Safford United School District v. Redding:
Tomorrow the Supreme Court will hear oral argument in Safford United School District v. Redding, a Fourth Amendment case involving an 8th grader who was strip-searched for prescription drugs believed to have been wrongly brought to school. The lower court opinion is here; Petitioner's brief is here; the Respondent's brief is here; and the amicus brief of the United States is here.

  Although I generally try to follow all the Supreme Court's Fourth Amendment cases pretty closely, this is the kind of case that I find easy to ignore. As a general rule, I find Fourth Amendment "special needs" cases really boring. The law expressly requires the Court to apply a general Fourth Amendment balancing of interests, which isn't analytically very interesting: You just have a vote around the table for who thinks the government should be allowed to do that, and whichever side gets to 5 is the winner. There isn't a lot to it.

  Anyway, my prediction is that the Supreme Court will agree with the Ninth Circuit that the strip searches here are unconstitutional. A majority will conclude that a strip search is far more invasive than a search of property like a locker, and that the school couldn't submit the student to such a humiliating and invasive search in these circumstances without good reason to think the banned items would be there. I would agree with that conclusion, I should add: I think the school's conduct was plainly unreasonable.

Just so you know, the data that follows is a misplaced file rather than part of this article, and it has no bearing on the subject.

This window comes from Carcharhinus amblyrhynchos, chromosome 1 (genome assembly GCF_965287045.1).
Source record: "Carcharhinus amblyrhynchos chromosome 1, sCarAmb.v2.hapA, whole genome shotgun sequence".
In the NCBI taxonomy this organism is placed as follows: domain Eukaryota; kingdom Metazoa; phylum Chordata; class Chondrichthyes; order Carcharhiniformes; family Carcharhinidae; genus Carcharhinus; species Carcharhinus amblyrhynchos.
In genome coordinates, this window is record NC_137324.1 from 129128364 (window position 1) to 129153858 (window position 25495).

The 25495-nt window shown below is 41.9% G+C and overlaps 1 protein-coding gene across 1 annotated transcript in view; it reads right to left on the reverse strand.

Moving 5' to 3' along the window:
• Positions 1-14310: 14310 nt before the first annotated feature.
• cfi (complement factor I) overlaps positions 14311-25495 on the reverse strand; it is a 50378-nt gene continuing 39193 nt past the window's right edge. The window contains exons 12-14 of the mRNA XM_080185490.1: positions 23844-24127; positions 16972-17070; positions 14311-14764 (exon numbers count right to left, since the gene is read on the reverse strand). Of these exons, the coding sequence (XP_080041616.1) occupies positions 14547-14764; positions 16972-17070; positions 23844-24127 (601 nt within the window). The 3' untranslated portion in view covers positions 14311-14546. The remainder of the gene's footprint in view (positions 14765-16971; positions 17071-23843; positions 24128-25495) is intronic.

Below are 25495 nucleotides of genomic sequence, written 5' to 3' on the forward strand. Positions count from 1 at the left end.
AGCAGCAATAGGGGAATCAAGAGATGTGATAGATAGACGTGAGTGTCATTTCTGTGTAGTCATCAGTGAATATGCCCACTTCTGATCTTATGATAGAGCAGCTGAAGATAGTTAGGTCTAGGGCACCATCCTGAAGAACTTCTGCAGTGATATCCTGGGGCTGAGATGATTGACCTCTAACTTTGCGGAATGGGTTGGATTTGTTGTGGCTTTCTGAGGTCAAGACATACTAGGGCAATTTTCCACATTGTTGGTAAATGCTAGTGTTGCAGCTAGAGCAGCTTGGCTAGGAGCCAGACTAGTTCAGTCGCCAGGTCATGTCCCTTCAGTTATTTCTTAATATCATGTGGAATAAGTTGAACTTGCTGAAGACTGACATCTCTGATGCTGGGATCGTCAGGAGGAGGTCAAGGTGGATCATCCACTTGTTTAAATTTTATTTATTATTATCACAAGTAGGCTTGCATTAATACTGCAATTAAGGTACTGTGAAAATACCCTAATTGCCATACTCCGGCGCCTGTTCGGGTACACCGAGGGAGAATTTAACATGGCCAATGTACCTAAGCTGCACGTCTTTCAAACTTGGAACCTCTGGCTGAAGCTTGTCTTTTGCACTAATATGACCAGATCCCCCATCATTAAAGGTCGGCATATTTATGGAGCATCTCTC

The trickier question to me is whether qualified immunity should nonetheless apply. The QI test is so context-sensitive that answer that that would require a closer look at the lower court cases than I have interest in providing. Finally, I would expect the Court to reach the merits in this case: Even though the Court now has the discretion to reach the qualified immunity issue without addressing the Fourth Amendment merits, see Pearson v. Callahan, I would think they will reach the merits given the importance of the question.